Table of Contents

Continuing Education
Case Report
Kois Center Case of Month
Literature Review

Compendium

January/February 2011, Volume 32, Issue 1
Published by AEGIS Communications

Business of Dentistry

Practice Growth Drivers in a Slow Economy

By Roger P. Levin, DDS

It comes as no surprise that the economy has affected the decision-making process of many dental patients. National surveys conducted by Levin Group in the last 3 years indicate that practices have experienced higher levels of no-shows, last-minute cancellations, and rejected case presentations. What can practices do to change such patient behavior? The answer is simple: Get back to basics.

When the economy is going well, practices can often get by with inefficient systems, processes, and protocols. It is much easier to overlook, tolerate, or work around poorly functioning systems as long as the demand for dental care is high and the schedule is full. When the economy hits a rough patch, however, inefficient systems are exposed for what they really are—barriers to increased production, revenue, and profitability. The longer outdated systems are allowed to stay in place, the harder it is to adjust to a changing economic landscape. To get back to basics and jumpstart practice production, practices can begin by implementing a few key management drivers.

98% of Patients Should Be Scheduled at All Times

Dentists need to do more with patients already being served by the practice. Unfortunately, many practices believe that they have more active patients than they really do. Reactivating overdue patients and maintaining patients in an active status can add significant revenue, and serve to jumpstart practice growth. Every practice should perform a chart analysis to identify unscheduled and inactive patients.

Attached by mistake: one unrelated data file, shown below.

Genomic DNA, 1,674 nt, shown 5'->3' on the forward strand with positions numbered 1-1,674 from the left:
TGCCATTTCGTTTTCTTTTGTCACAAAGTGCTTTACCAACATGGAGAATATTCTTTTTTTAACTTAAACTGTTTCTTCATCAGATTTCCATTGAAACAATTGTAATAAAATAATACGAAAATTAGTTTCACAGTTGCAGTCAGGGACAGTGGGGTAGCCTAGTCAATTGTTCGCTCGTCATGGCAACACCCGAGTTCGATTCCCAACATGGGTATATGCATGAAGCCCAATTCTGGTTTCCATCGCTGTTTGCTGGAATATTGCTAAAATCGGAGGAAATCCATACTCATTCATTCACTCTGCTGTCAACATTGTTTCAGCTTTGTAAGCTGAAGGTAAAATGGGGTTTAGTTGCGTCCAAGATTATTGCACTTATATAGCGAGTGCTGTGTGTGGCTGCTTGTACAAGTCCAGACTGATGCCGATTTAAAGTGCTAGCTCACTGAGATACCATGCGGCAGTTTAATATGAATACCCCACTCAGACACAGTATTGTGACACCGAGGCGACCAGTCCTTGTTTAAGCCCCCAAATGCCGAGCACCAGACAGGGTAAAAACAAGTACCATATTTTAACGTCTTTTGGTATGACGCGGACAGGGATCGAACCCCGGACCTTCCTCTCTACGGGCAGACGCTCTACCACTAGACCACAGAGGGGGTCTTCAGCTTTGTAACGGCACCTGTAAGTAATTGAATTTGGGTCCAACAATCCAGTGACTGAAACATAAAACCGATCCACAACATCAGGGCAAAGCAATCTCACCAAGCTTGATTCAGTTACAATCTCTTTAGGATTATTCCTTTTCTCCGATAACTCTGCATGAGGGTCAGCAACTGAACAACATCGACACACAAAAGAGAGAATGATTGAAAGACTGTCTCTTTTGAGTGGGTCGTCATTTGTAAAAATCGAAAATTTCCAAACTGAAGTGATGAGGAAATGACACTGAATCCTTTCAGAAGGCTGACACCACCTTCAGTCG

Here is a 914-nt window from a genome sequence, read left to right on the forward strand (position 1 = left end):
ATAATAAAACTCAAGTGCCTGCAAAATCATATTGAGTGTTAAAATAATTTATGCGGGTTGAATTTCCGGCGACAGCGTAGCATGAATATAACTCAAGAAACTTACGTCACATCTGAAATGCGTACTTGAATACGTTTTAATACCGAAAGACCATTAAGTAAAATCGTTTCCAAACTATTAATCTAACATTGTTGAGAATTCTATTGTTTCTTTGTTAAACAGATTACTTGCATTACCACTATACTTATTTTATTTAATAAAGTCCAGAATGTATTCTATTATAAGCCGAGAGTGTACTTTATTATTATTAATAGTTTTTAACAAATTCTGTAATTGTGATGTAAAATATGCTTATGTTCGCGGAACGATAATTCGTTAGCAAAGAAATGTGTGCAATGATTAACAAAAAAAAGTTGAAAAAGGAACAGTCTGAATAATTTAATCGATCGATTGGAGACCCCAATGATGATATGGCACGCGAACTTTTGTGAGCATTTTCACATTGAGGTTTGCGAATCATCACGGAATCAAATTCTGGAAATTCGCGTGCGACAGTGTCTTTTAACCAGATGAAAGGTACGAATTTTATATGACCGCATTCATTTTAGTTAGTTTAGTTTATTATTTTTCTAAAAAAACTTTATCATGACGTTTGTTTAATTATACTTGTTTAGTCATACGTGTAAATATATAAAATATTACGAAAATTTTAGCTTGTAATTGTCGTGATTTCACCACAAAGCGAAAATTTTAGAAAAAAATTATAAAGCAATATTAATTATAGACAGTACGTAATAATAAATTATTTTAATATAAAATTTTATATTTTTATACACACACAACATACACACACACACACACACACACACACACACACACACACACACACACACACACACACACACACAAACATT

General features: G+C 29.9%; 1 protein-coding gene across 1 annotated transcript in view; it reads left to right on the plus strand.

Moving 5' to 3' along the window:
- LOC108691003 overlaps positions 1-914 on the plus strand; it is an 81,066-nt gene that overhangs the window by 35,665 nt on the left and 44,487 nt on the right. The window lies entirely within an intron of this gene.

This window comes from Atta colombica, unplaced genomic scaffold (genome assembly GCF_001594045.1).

In the current economy, many patients are debating whether to put off hygiene appointments. A phone call from the practice can make the difference between patients keeping or breaking their appointments. In addition, patients should not leave after one appointment without scheduling their next visit. People are more likely to remain patients if their appointments are scheduled before they leave the office. It is no longer acceptable for patients to become inactive, leave practices, or not return regularly—for their own oral health as well as the performance of the practice.

Make Patient Financing Available to Every Patient

Patient financing is not a new concept for dental practices. Many offices, however, do not understand the best way to implement patient financing. Prior to the recent recession, many practices could be very successful offering little or no patient financing. That is a rarity now, as more and more consumers tighten their belts in a challenging economy. Dental practices that do not offer some type of financing will experience lower production, because fewer patients will be able to afford treatment out-of-pocket.

Every patient must know financing is available, and putting a sign at the front desk is not enough to generate widespread patient awareness. Patients need to be introduced to financing during new patient orientation, and reminded of it during every case presentation, however large or small. Companies such as CareCredit have improved their processes to the point that patient approvals—which are now higher than they have been in 3 years—can be achieved within minutes.